Rotten Apple: ‘Snow White and the Huntsman’ disenchants

Witch Illustration.Colliard
Anjelica Colliard/Staff

Related Posts

The second of this year’s Snow White-themed releases, “Snow White and the Huntsman,” is a far cry from March’s “Mirror Mirror,” a happy family comedy. “Snow White and the Huntsman” is a decidedly darker, aesthetically richer and more thrilling retelling of the classic tale. Or at least, so it was billed. In reality, “Snow White and the Huntsman” was an underwhelming bit of movie magic.

Valiant efforts coalesced into a mockery of an enchantment, the result so formulaic it’s no wonder that the climax of the film was interrupted by a loud snore from my neighbor. As if having bitten the poison apple, the woman next to me had fallen into a disenchanted slumber.

In “Snow White and the Huntsman,” Kristen Stewart plays Snow White, whose skin is fair as snow, lips red as blood and hair black as night or ravens or probably the Queen’s (Charlize Theron) heart. Perhaps part of the problem lies in the fact that the plot of “Snow White” is so deeply ingrained in the American psyche that no attempt to make it fresh resonates. Going into the theatre, we know the basic structure of what we’re about to see — beautiful girl suffers under the iron fist of a vain and power-hungry queen, beautiful girl escapes, beautiful girl is hunted for her beauty, beautiful girl makes friends with creatures of all shapes, sizes and species, beautiful girl must confront her pursuer. Expect a poison apple, expect dwarves, expect a touch of romance — because what’s a fairytale without a little love? — and expect a happily ever after.

But don’t expect to be surprised. Try as “Snow White and the Huntsman” might to bring something new to the fairytale, it fails. In a futile attempt to add depth to its characters, the film attributes a slew of backstories to its central characters — we learn of Snow White’s parents, the Evil Queen Ravenna’s origins and even get treated to an anecdote of the Huntsman’s (Chris Hemsworth) deceased wife. Yet none of these stories incite more than a faint stir of the heart in the viewer. It’s hard to care about Snow White’s dearly departed daddy when even the princess herself can’t seem to feel very much about it. Stewart’s inability to emote is frustrating enough but what aggravates the situation is the fact that every character seems hell-bent on convincing the viewer he or she needs to love her.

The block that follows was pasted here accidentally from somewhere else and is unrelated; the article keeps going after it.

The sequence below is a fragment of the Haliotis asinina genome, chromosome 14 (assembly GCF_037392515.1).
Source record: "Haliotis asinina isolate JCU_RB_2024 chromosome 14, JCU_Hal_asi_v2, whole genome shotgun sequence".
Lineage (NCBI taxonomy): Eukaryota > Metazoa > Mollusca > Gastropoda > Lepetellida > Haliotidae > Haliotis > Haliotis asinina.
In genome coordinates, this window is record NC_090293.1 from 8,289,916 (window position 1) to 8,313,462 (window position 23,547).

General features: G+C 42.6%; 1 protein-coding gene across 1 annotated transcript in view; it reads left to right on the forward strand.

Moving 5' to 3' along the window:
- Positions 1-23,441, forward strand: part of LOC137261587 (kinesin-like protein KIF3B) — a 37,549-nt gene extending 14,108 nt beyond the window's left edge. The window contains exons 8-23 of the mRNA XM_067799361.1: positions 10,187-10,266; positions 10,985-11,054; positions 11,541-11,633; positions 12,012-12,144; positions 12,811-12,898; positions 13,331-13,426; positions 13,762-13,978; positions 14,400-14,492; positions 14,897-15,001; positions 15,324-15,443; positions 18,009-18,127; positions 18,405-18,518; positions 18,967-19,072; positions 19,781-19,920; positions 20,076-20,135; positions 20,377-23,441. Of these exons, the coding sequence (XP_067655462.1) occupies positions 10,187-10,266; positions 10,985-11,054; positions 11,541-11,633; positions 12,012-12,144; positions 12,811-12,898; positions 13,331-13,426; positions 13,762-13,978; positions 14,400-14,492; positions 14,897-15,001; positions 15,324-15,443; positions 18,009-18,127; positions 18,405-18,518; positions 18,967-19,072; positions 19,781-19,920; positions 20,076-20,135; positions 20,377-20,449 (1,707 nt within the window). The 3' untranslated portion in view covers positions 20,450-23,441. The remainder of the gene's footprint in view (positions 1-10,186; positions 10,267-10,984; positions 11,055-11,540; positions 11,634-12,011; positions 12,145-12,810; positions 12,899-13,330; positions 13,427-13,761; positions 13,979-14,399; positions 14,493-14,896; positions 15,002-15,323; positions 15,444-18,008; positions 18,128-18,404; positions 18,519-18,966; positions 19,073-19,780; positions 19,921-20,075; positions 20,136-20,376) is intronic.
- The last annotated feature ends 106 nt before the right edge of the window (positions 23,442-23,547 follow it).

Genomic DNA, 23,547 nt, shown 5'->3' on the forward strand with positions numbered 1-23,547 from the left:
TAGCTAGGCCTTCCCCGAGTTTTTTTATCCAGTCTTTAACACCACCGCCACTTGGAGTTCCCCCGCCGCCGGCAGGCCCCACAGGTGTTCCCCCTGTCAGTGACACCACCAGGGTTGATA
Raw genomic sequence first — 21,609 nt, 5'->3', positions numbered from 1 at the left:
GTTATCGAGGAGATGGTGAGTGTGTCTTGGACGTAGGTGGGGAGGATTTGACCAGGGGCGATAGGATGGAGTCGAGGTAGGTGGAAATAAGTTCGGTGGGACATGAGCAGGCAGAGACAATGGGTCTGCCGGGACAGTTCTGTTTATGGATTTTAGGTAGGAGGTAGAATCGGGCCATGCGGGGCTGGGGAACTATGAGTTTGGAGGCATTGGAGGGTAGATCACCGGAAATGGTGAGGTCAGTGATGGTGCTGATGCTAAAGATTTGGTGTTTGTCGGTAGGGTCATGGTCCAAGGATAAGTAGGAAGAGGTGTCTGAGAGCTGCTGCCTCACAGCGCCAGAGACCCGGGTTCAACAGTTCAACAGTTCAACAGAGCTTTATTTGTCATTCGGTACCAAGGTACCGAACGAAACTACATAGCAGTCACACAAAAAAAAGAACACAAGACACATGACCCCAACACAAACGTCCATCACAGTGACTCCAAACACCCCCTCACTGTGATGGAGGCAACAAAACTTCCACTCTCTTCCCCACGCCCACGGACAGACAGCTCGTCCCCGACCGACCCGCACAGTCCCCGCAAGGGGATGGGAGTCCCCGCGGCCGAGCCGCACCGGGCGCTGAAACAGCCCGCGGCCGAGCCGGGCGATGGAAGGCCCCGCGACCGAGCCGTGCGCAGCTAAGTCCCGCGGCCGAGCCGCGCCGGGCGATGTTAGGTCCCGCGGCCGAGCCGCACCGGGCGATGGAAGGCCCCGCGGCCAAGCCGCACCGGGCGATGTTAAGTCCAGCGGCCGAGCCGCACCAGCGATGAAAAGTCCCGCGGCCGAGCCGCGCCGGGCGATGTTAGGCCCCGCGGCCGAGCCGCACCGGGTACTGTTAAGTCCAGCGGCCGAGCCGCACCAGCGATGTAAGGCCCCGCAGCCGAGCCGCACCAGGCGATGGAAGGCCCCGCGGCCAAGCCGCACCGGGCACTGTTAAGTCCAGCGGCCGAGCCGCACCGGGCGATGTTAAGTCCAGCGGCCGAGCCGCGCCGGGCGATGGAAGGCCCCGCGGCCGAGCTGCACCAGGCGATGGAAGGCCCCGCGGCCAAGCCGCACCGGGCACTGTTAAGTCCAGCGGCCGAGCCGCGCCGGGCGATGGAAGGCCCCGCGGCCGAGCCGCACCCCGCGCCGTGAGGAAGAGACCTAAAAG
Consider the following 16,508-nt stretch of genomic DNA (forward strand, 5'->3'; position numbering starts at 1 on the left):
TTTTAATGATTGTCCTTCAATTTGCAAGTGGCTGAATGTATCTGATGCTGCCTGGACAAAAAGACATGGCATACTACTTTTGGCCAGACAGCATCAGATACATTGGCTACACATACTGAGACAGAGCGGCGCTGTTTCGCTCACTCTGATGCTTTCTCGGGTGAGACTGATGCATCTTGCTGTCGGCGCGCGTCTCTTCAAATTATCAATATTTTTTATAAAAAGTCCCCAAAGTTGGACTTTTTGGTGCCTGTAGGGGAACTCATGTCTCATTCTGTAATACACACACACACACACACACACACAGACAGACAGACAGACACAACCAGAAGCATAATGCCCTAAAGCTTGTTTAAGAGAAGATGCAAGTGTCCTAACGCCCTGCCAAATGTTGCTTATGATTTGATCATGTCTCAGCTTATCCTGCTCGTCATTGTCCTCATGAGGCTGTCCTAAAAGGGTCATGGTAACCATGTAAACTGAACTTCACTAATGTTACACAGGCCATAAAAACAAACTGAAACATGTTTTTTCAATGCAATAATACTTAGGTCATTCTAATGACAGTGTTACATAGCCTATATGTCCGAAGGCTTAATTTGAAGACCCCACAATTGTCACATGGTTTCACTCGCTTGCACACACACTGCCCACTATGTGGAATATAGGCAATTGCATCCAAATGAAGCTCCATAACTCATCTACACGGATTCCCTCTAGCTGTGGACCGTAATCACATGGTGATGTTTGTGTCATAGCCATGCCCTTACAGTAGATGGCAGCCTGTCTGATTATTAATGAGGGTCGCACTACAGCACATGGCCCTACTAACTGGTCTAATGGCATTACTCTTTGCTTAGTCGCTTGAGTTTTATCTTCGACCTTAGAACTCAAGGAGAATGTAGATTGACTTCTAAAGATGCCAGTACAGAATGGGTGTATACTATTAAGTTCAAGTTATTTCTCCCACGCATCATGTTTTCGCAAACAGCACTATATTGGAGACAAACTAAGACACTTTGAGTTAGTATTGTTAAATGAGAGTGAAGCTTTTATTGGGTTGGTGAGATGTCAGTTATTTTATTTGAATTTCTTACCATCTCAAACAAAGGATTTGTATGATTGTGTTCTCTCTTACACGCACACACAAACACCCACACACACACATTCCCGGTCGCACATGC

There are numerous exasperating references to Stewart as the “destined one” and when the dwarves swear fierce allegiance to her inexpressive majesty — “Wherever she leads, I’ll follow.” — one almost sighs. Yet even that response seems like an extravagance to pay on the film.

This is not to say the movie is irrevocably unsalvageable. Theron’s recent role as the dethroned high school queen bee Mavis Gary from “Young Adult” showed her as an vain alcoholic. In a few ways, Queen Ravenna is similar: She’s an actual queen who never grew out of her troubled past and she’s insatiable but her wine of choice is unadulterated and unquestionable power. For all of her heinousness, Theron as the Queen might be the film’s saving grace.

She embodies her backstory more than any other character, using it to flesh out a Queen that, in spite of her unforgivable malevolence, is sympathetic in a way that no other character is, least of all Snow White. When the Queen lashes out in anger, her fury and fear is almost palpable. Theron makes every twitch of the lips and sustained red-eyed glare cringe-worthy. A particularly gruesome scene of her writhing as an oily mess upon her chamber floor sends chills through the audience.

Another notable performance is that of Chris Hemsworth, whose recent role as Thor in “The Avengers” thrilled audiences. Hemsworth plays the titular Huntsman with a swaggering bravado that serves to mask the pain of a man who has lost the light of his life.

Yet even the Huntsman’s purity is undermined by Stewart’s insidious, lackluster performance. She is the consummate damsel in distress to Hemsworth’s portrayal of the burly protector. But rather than have the match be endearing, there is a lack of chemistry between the two that makes for incredulous viewers. Time and again we are left wondering why in the world the downtrodden victims of the Queen’s malice are so fiercely attached to this uninspiring heroine. What are we missing?

The truth is, not much. “Snow White and the Huntsman” offers a poor retelling of the classic fairytale; you’re better off reimagining the classic story in your own mind and maybe swearing off fairytale rehashes entirely. Take a cue from my neighbor, and sleep on it.